CFP for Leeds 2014: Pastoral Care in the Reforming Centuries, abstracts due August 9, 2013
This panel aims to consider pastoral care both in practice and theory in medieval Europe during the long eleventh and twelfth centuries. A cleric's responsibility to offer pastoral care to his congregants has been one of the duties most discussed and problematized in scholarship from the end of the Roman Empire through the twentieth and twenty-first centuries. For this panel, we encourage proposals that deal with the methodological questions of how historians access and have accessed a view of what medieval pastoral care actually may have looked like as well as papers that put those methodologies into action. In particular, we welcome paper proposals that deal with any eleventh or twelfth-century writing about pastoral care. During these centuries, the church reform movements as well as the burgeoning of new monastic and cloistered communities led to a renewed importance for pastoral care, especially as contrasted with the duties of the cloistered life, in current theological debates. Any proposals will be welcome that deal with pastoral care in intellectual thought leading up to the fourth Lateran Council or on the writing or thought of specific bishops, abbots, canons, monks or theologians. Prospective papers could also touch on the relations between later medieval thought on pastoral care and the patristic writings on the subject. Papers that treat any geographical region are welcome.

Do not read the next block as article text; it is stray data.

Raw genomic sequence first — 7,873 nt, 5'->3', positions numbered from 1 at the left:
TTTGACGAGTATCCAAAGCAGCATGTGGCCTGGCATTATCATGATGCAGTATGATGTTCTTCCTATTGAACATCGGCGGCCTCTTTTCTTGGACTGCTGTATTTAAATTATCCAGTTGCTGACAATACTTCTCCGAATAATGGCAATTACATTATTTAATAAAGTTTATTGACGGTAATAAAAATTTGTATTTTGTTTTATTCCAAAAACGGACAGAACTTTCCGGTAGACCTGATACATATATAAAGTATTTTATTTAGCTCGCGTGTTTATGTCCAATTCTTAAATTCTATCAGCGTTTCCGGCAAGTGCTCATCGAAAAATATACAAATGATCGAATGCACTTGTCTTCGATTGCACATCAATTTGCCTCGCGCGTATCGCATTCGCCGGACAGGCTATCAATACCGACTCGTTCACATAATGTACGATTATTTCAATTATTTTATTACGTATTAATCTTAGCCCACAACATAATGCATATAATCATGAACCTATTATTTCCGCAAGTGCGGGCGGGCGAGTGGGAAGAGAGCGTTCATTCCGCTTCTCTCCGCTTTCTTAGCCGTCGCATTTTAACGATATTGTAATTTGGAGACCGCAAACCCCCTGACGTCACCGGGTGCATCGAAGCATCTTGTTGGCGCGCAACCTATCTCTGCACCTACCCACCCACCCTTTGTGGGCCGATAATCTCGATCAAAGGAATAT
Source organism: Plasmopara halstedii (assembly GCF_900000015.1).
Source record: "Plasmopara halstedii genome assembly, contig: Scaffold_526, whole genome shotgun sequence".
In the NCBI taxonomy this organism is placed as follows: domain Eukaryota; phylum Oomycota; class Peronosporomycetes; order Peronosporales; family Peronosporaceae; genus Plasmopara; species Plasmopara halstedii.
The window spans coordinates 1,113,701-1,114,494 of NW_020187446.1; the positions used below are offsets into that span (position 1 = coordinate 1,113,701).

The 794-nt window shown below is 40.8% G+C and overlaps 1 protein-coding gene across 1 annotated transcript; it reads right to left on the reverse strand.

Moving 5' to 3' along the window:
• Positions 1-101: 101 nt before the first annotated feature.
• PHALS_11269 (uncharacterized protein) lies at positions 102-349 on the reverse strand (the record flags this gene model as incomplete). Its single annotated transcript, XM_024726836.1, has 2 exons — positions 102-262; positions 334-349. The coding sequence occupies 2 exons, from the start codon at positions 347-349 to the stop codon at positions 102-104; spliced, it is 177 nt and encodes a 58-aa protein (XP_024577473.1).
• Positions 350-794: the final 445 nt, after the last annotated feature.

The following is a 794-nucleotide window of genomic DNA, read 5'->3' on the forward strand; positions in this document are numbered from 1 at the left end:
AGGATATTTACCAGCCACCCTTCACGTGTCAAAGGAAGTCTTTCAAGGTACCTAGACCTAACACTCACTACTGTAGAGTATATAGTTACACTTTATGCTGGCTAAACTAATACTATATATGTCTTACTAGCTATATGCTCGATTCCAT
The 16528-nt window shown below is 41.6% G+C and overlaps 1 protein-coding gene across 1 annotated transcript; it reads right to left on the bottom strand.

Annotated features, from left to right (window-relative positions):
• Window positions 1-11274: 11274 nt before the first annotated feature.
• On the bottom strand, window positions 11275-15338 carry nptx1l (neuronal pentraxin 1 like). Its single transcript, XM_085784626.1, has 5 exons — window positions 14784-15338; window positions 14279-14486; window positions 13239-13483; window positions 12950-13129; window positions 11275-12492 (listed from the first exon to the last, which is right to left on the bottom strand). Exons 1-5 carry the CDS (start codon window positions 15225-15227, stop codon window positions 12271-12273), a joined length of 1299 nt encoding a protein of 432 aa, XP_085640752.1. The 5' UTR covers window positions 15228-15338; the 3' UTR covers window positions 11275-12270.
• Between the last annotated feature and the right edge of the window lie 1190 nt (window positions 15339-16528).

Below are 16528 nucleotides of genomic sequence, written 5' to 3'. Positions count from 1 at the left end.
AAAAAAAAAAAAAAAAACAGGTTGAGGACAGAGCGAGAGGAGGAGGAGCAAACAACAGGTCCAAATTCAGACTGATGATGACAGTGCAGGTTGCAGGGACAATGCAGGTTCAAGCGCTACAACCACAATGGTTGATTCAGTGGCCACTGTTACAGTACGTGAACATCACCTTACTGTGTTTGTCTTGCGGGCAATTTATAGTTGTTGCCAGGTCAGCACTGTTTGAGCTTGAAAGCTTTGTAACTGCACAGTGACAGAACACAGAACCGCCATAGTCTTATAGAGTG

Please send abstracts of approximately 300 words to firstname.lastname@example.org on or before August 9, 2013.